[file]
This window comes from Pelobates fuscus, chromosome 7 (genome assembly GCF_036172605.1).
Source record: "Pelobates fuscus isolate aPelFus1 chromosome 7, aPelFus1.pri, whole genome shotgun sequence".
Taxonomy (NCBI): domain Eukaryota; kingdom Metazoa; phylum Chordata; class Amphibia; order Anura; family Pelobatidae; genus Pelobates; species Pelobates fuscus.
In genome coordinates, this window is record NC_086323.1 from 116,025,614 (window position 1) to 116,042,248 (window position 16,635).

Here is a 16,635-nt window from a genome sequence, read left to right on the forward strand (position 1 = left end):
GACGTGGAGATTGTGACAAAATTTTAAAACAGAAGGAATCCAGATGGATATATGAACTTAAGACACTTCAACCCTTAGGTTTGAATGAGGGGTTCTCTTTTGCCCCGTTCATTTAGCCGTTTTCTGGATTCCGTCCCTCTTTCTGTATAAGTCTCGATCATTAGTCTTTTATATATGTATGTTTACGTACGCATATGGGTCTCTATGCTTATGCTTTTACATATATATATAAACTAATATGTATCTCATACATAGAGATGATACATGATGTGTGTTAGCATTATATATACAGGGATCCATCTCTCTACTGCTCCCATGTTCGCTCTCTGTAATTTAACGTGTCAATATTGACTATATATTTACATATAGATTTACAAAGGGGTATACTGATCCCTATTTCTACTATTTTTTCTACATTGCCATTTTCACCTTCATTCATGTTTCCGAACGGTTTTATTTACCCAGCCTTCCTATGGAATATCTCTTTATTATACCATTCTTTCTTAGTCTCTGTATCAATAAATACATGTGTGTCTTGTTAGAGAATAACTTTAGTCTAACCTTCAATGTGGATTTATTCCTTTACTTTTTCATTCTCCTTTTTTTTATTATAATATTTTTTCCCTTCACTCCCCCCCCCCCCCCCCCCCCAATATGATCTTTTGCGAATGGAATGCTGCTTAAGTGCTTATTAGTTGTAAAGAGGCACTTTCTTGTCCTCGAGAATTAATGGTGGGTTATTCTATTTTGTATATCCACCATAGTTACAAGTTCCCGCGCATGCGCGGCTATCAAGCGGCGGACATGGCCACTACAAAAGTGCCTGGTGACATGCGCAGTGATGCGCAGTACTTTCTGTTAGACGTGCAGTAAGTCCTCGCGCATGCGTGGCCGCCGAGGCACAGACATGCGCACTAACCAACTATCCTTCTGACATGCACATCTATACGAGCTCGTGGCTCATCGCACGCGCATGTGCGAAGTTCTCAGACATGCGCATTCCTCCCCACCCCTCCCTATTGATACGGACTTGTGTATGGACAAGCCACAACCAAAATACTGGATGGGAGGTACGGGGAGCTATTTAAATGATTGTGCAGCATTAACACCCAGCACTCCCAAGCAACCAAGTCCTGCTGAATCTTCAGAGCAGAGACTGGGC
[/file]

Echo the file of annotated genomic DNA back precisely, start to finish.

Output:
This window comes from Pelobates fuscus, chromosome 7 (genome assembly GCF_036172605.1).
Source record: "Pelobates fuscus isolate aPelFus1 chromosome 7, aPelFus1.pri, whole genome shotgun sequence".
Taxonomy (NCBI): domain Eukaryota; kingdom Metazoa; phylum Chordata; class Amphibia; order Anura; family Pelobatidae; genus Pelobates; species Pelobates fuscus.
In genome coordinates, this window is record NC_086323.1 from 116,025,614 (window position 1) to 116,042,248 (window position 16,635).

Here is a 16,635-nt window from a genome sequence, read left to right on the forward strand (position 1 = left end):
GACGTGGAGATTGTGACAAAATTTTAAAACAGAAGGAATCCAGATGGATATATGAACTTAAGACACTTCAACCCTTAGGTTTGAATGAGGGGTTCTCTTTTGCCCCGTTCATTTAGCCGTTTTCTGGATTCCGTCCCTCTTTCTGTATAAGTCTCGATCATTAGTCTTTTATATATGTATGTTTACGTACGCATATGGGTCTCTATGCTTATGCTTTTACATATATATATAAACTAATATGTATCTCATACATAGAGATGATACATGATGTGTGTTAGCATTATATATACAGGGATCCATCTCTCTACTGCTCCCATGTTCGCTCTCTGTAATTTAACGTGTCAATATTGACTATATATTTACATATAGATTTACAAAGGGGTATACTGATCCCTATTTCTACTATTTTTTCTACATTGCCATTTTCACCTTCATTCATGTTTCCGAACGGTTTTATTTACCCAGCCTTCCTATGGAATATCTCTTTATTATACCATTCTTTCTTAGTCTCTGTATCAATAAATACATGTGTGTCTTGTTAGAGAATAACTTTAGTCTAACCTTCAATGTGGATTTATTCCTTTACTTTTTCATTCTCCTTTTTTTTATTATAATATTTTTTCCCTTCACTCCCCCCCCCCCCCCCCCCCCAATATGATCTTTTGCGAATGGAATGCTGCTTAAGTGCTTATTAGTTGTAAAGAGGCACTTTCTTGTCCTCGAGAATTAATGGTGGGTTATTCTATTTTGTATATCCACCATAGTTACAAGTTCCCGCGCATGCGCGGCTATCAAGCGGCGGACATGGCCACTACAAAAGTGCCTGGTGACATGCGCAGTGATGCGCAGTACTTTCTGTTAGACGTGCAGTAAGTCCTCGCGCATGCGTGGCCGCCGAGGCACAGACATGCGCACTAACCAACTATCCTTCTGACATGCACATCTATACGAGCTCGTGGCTCATCGCACGCGCATGTGCGAAGTTCTCAGACATGCGCATTCCTCCCCACCCCTCCCTATTGATACGGACTTGTGTATGGACAAGCCACAACCAAAATACTGGATGGGAGGTACGGGGAGCTATTTAAATGATTGTGCAGCATTAACACCCAGCACTCCCAAGCAACCAAGTCCTGCTGAATCTTCAGAGCAGAGACTGGGC